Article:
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Detroit braces for massive security presence during NFL draft weekend: What you need to know

Lions Football cheerleaders and a drumline rally a crowd of people in Hart Plaza in Detroit.
Charles Falsetti
Visit Detroit
A crowd of people gather in Hart Plaza in Detroit in April 2022 for the announcement of the location of the 2024 NFL draft.

Hundreds of sworn officers across multiple law enforcement agencies — along with private security — will descend on downtown Detroit for NFL draft weekend later this month. With the event expected to draw about 400,000 people to Hart Plaza and Campus Martius Park, how will the city manage crowds this size and mitigate safety concerns?

In the private sector, Bedrock Detroit, the NFL and the economic development nonprofit Downtown Detroit Partnership (DDP) are contracting security firms. This may raise alarms for Detroiters in light of lawsuits against private security guards at the Renaissance Center.

Detroit Police Department Commander Matthew Fulgenzi emphasized that private security will not be armed, an assurance echoed by the NFL and the DDP. Instead, guards are instructed to patrol for safety concerns and call on officers if situations escalate. However, there is some discrepancy in conversations with officials.

“Do they (private security personnel) have extra law enforcement authority? The answer’s absolutely not,” Fulgenzi said.

But NFL spokesperson Tim Schlittner said private security guards can detain people.

“Anyone that is engaging in threatening or violent behavior that could result in injury can be temporarily detained until police arrive,” Schlittner said, declining to specify how security could detain people.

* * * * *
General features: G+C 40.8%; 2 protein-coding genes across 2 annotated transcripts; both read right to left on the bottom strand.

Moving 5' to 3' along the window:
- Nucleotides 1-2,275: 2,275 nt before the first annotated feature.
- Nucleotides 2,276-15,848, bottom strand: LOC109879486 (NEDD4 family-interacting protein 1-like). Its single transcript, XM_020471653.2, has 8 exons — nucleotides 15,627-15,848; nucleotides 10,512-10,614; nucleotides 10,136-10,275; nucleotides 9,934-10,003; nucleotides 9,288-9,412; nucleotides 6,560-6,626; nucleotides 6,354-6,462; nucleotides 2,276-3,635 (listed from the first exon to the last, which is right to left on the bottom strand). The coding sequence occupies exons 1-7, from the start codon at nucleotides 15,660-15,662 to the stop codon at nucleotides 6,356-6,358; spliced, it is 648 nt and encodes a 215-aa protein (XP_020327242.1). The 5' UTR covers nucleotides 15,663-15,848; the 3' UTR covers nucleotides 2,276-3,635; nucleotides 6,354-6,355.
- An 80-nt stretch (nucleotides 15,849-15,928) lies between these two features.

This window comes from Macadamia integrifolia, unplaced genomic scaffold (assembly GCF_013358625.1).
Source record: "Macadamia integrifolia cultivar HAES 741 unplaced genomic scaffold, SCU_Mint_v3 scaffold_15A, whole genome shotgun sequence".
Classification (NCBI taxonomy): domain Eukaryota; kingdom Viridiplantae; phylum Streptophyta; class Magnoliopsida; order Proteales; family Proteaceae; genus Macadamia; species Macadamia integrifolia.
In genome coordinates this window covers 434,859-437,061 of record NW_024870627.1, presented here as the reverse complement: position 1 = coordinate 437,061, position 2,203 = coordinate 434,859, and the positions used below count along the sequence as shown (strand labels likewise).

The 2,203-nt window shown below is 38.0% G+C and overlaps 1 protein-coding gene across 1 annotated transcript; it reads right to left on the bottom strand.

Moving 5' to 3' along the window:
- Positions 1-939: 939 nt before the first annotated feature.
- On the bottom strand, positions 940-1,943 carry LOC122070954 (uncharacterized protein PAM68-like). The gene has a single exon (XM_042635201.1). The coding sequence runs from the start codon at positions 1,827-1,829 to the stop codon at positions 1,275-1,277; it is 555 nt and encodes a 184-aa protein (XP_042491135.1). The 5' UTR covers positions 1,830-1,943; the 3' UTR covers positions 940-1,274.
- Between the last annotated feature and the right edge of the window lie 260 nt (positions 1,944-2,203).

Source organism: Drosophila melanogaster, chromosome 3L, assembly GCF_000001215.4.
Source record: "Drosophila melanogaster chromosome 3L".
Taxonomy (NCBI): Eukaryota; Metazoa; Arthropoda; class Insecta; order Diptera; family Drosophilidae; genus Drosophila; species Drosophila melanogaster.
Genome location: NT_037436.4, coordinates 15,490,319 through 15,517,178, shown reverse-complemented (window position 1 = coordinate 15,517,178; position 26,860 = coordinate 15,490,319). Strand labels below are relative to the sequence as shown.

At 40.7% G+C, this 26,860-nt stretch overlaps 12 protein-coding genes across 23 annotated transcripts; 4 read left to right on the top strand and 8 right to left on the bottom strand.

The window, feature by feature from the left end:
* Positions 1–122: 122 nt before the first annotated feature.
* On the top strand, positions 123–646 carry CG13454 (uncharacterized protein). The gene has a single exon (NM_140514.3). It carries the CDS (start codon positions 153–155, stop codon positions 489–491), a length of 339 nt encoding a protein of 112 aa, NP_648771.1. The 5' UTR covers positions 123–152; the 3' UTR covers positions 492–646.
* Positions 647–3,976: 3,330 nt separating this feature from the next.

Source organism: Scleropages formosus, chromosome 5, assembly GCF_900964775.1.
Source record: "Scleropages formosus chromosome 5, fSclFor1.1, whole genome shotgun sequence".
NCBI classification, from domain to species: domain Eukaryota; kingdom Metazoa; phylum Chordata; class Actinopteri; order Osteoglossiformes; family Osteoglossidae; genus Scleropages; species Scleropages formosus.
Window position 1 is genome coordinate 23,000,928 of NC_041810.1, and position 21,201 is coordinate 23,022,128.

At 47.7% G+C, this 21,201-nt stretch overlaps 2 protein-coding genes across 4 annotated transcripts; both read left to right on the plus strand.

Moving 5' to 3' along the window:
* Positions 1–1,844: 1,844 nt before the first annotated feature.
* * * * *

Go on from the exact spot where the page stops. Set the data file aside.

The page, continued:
Fulgenzi said private security guards should not be detaining anyone and should be reaching out to police. But he added private security workers do have “citizen’s arrest” rights available to them. The rules for making a citizen’s arrest — which apply to those security workers, just like any other citizen — require seeing a felony being committed, having knowledge that a felony was committed by that person or being summoned by a peace officer to assist in an arrest.

“Security and just the overall safety and enjoyment of anyone coming into the city, whether it’s for a large event or just their day-to-day activities, is always top of mind,” said Eric Larson, CEO of the Downtown Detroit Partnership. “It is an increased level of focus and vigilance around large events just because of the number of people.”

This isn’t the first time private security guards have assisted in crowd and safety control. DDP has hired additional security during other events that typically draw large crowds, like the Detroit Grand Prix and the Ford Fireworks.

Larson said private security personnel are trained to de-escalate and to respond to mental health situations. They’re also able to help if someone needs directions or has questions about the city. These security guards have radios to contact Detroit police.

“They are all uniformed,” Larson said, emphasizing that the security guards should be easily identifiable.

The NFL draft is taking place in the downtown area from April 25-27.

Thanks to our partners at Outlier Media for help with this story.

Briana Rice is Michigan Public's criminal justice reporter. She's focused on what Detroiters need to feel safe and whether they're getting it.